It hardly feels like much time has passed between now and last October when I dropped over 170 hours of my life into a new pirate-themed MMORPG with a suspiciously colonial-inspired backdrop. When it was still relatively new (pun intended), Amazon Games Studios’ New World promised to be a whole bunch of things that a “modern” MMORPG like Final Fantasy 14 or World of Warcraft usually isn’t. It combined gameplay loops often seen in survival sandboxes — for example, foraging herbs and crafting your own potions — with a perpetual PVP battleground that determined the quality of life for all players on a server. It also promised many “old school” sensibilities like minimal fast travel and punishing combat where simple trips across the map were both expensive and treacherous.
Granted, New World really struggled to make any of these individual systems work well, and very little of the game was that much fun to play. Its combat system was thoroughly limited and repetitive, with very little changing between levels one through 60. What made the experience enjoyable was also often what made it feel so disjointed — namely, the player-vs.-player contest for the map, which influenced elements as basic as how much it would cost to repair gear after a battle. Some people really love that sort of bare-bones, down-to-the-wire experience, but frankly, I couldn’t get past how unintuitive it felt. I walked away from New World feeling like it was mostly just OK — a decent experiment with some pretty cool ideas that ultimately succumbed to its own emphasis on grind.
When it was first released in late September 2021, New World peaked at about 913,027 consecutive players before steadily dropping to a consistent range between 20,000 and 40,000 active players at any given time. Curious about what’s kept so many dedicated players hooked since launch, I decided to redownload it and check out what’s been added in the first full year of patches. It’s currently going through an anniversary event, but if you’re expecting to return home to a completely different game, you may be displeased (or excited!) to discover it’s still more of the same. It is certainly better in a number of ways, but it’s not about to turn any heads.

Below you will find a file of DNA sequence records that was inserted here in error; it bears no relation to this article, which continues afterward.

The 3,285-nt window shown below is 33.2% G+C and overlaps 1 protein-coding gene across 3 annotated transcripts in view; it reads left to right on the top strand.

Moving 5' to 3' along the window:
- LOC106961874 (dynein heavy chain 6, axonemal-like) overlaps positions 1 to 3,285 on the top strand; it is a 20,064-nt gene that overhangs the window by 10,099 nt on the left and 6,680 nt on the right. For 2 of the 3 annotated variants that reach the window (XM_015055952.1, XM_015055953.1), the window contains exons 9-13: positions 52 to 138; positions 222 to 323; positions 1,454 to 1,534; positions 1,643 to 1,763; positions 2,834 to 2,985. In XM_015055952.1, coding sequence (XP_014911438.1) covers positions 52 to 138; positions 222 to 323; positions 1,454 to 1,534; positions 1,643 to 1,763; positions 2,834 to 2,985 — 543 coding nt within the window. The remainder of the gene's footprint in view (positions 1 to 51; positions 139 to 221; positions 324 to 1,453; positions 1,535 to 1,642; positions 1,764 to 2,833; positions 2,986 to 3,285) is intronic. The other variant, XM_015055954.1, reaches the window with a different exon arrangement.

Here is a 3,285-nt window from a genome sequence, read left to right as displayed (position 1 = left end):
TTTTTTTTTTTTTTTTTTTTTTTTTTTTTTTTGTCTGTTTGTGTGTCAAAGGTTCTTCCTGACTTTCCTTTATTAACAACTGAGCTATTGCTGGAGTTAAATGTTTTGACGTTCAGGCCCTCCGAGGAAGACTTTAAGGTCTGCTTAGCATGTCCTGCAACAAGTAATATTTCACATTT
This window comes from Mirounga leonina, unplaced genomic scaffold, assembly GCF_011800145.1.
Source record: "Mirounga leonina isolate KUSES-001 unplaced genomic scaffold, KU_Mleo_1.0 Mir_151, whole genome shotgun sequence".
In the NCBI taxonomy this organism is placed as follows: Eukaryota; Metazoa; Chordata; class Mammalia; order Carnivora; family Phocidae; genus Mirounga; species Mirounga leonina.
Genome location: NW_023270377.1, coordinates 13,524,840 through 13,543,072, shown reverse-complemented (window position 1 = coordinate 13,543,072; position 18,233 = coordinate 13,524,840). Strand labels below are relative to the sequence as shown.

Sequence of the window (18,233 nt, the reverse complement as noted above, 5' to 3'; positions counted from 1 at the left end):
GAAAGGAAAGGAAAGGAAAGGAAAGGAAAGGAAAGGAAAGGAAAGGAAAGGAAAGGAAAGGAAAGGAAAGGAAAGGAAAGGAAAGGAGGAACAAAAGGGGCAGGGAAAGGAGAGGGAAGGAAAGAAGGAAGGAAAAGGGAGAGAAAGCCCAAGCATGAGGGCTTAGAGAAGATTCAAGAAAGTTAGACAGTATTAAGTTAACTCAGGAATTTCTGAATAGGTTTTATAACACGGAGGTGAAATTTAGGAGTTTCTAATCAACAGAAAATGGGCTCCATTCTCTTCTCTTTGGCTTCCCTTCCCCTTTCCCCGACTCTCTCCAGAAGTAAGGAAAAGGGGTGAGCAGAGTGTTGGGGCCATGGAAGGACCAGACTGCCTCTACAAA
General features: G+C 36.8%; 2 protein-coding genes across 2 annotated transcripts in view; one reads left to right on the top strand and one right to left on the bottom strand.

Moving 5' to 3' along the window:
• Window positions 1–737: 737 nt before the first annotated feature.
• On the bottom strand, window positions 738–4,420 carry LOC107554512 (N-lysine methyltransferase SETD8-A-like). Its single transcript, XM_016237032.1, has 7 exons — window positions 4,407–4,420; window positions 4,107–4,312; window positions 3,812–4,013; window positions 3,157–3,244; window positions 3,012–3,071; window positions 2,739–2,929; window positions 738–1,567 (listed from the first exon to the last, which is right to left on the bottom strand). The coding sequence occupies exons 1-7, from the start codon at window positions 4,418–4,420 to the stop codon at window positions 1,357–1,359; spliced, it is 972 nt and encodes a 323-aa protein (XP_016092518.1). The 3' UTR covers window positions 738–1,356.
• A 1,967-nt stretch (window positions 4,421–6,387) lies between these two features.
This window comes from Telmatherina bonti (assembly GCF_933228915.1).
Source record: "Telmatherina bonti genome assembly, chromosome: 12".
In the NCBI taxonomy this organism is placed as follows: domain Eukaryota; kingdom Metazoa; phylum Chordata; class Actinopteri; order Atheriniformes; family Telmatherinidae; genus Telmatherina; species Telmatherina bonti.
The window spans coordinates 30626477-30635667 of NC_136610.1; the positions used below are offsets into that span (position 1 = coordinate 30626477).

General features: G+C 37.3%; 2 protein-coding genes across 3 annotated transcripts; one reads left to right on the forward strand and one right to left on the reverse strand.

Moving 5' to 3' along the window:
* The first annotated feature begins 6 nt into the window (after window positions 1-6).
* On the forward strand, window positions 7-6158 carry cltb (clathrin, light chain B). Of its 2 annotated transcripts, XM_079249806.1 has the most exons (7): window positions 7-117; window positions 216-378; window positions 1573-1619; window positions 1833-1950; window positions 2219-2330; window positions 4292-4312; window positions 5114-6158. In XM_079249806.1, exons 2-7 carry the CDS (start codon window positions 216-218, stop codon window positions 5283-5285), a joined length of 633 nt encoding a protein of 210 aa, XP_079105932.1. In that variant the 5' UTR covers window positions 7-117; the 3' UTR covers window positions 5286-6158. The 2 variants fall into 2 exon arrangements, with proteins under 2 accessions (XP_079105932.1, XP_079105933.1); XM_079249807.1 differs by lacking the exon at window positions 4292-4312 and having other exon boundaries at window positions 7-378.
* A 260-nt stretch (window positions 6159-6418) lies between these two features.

One year later, New World is going through something of an identity crisis. It has since dropped many of the challenges that made it feel impossible to play at launch: fast travel costs are negligible, storage is shared across zones, and it supposedly costs much less XP to level up. At least on my server, the population seemed pretty active over this past weekend. And that’s probably great for the heavily player-intensive economy that ties each of the crafting, gathering, and PVP systems together into a cohesive whole.
Amazon has clearly done a lot to improve and expand upon its existing content. I recall being pretty turned off by the lack of a party finder for its dungeon-like expeditions, and now that seems to be remedied. Expeditions themselves can be mutated for increased challenge and better rewards, and it does seem like there are a couple of new progression tracks to keep you occupied past level 60,0 such as the Expertise system that can continue pushing your numbers up.
These are all great additions on paper, but my core issue with New World is really tied to its format as a game. It is, fundamentally, a game about making numbers go up. There’s nothing to pad this out. Quests, for example, only serve to send you across the map to kill something or fetch something, which is normal in the MMORPG genre, but there’s really nothing interesting inside of New World’s setting to buffer it. Its fantasy is ultimately very dry.
By comparison, Final Fantasy 14 masks its fetch quests with plenty of drama and moral quandaries, leading to some genuinely shocking and moving scenes — especially in the latter expansions. New World never manages to reach anything close to that level of gravity in its story delivery, and in some ways, its more lax approach to gameplay turns down the tension that once dominated its interlocking PVP and survival sandbox systems.
Don’t get me wrong; New World is perfectly fine. But it has yet to prove that it can be much more than that.
In October 2021, Digital Trends writer Andrew Zucosky called New World a “gorgeous mountain with nothing on top.” Nowadays, there is more to find on top of that mountain — the new Tempest’s Heart expedition is literally located on top of the Shattered Mountain endgame zone, and there are new Blunderbuss and Void Gauntlet weapons to play with, the previously mentioned progression systems, and a half-decent 3v3 arena mode to boot. It’s still a little slim overall, but the quality of life changes may make this the best time to come back to the never-changing island of Aeternum. Or, it may be time to make peace with its true nature … and put your pirating days behind you for good.
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